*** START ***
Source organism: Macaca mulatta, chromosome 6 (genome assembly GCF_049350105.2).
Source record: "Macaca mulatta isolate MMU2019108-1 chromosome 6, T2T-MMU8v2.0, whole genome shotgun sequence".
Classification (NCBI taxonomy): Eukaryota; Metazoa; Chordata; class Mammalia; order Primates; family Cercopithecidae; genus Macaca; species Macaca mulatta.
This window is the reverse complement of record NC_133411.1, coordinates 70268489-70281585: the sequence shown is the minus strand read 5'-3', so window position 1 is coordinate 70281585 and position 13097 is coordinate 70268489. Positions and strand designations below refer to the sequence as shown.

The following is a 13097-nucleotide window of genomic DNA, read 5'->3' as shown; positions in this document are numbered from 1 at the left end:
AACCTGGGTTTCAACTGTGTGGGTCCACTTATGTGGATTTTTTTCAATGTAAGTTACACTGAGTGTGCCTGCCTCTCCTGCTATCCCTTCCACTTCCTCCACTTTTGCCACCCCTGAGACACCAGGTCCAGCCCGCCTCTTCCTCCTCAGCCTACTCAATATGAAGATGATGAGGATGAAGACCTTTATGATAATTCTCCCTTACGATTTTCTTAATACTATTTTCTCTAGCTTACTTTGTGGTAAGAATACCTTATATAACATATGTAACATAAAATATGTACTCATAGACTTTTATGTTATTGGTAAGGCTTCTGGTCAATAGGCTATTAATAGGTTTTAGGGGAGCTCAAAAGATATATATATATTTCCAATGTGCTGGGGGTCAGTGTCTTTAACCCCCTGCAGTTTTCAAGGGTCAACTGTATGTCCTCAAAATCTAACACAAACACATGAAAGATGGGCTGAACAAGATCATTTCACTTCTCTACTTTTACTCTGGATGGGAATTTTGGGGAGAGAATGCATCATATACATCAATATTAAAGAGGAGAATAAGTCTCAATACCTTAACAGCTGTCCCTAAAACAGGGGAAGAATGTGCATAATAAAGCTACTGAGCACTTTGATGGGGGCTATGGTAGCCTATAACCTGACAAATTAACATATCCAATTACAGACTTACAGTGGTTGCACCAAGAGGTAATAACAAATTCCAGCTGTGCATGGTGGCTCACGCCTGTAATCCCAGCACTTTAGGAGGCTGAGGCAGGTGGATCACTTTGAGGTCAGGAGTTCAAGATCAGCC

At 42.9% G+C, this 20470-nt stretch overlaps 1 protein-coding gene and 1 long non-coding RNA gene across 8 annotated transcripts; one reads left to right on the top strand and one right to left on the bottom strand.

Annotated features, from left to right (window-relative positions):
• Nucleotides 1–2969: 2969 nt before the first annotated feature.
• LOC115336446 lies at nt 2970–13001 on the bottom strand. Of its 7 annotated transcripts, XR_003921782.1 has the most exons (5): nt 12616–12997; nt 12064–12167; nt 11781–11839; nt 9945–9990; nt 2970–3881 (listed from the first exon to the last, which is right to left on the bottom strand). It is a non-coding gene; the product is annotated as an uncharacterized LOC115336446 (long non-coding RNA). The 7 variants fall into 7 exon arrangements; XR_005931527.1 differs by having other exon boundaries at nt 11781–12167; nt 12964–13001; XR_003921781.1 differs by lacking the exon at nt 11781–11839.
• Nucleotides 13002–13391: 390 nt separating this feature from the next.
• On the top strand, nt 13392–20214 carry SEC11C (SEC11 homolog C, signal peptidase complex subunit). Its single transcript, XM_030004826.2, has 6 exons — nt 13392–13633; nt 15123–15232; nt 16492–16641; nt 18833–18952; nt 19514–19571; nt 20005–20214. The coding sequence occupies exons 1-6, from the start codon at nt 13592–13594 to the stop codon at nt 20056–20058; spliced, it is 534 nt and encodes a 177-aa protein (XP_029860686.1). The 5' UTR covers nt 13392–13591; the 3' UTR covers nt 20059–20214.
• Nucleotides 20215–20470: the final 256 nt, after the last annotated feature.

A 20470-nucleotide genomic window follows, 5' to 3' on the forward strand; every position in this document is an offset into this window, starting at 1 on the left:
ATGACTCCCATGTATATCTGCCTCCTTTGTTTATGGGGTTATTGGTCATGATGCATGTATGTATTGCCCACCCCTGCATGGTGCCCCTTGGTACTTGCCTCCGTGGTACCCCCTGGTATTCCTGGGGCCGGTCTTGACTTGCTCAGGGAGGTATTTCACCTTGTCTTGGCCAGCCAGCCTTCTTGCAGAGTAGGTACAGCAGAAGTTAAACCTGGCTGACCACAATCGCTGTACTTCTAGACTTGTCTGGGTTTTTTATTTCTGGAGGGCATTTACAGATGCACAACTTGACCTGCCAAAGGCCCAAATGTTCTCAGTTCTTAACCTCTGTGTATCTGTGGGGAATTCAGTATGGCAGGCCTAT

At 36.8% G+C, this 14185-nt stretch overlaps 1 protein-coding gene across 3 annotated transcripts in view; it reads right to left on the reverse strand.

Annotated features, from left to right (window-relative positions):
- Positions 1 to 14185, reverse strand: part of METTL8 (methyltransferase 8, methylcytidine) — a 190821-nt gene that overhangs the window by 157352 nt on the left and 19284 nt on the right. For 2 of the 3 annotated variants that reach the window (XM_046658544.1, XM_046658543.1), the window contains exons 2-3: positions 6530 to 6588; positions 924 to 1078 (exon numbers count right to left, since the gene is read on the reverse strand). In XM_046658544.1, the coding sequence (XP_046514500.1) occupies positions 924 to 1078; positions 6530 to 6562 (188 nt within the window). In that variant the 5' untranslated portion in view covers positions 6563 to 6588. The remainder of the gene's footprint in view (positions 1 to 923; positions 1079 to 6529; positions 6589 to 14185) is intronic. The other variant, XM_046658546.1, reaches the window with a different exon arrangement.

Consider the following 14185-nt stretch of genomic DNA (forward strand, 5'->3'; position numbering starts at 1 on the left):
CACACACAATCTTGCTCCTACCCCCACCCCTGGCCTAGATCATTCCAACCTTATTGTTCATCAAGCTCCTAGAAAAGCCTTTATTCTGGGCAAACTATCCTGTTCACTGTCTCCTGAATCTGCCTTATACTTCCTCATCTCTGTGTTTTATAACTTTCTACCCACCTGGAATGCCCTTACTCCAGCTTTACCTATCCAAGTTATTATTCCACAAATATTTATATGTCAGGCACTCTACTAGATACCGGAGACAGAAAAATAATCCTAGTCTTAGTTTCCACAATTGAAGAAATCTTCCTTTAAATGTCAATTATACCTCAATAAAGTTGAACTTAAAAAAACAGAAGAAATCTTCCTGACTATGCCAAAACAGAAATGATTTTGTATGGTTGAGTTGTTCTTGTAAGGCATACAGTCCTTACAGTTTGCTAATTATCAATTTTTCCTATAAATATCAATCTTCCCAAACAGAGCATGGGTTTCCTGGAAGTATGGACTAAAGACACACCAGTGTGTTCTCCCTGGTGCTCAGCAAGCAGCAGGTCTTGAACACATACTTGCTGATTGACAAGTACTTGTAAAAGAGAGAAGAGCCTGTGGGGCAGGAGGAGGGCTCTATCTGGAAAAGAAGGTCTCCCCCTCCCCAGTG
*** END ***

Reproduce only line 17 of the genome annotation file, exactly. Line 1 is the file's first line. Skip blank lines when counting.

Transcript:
Annotated features, from left to right (window-relative positions):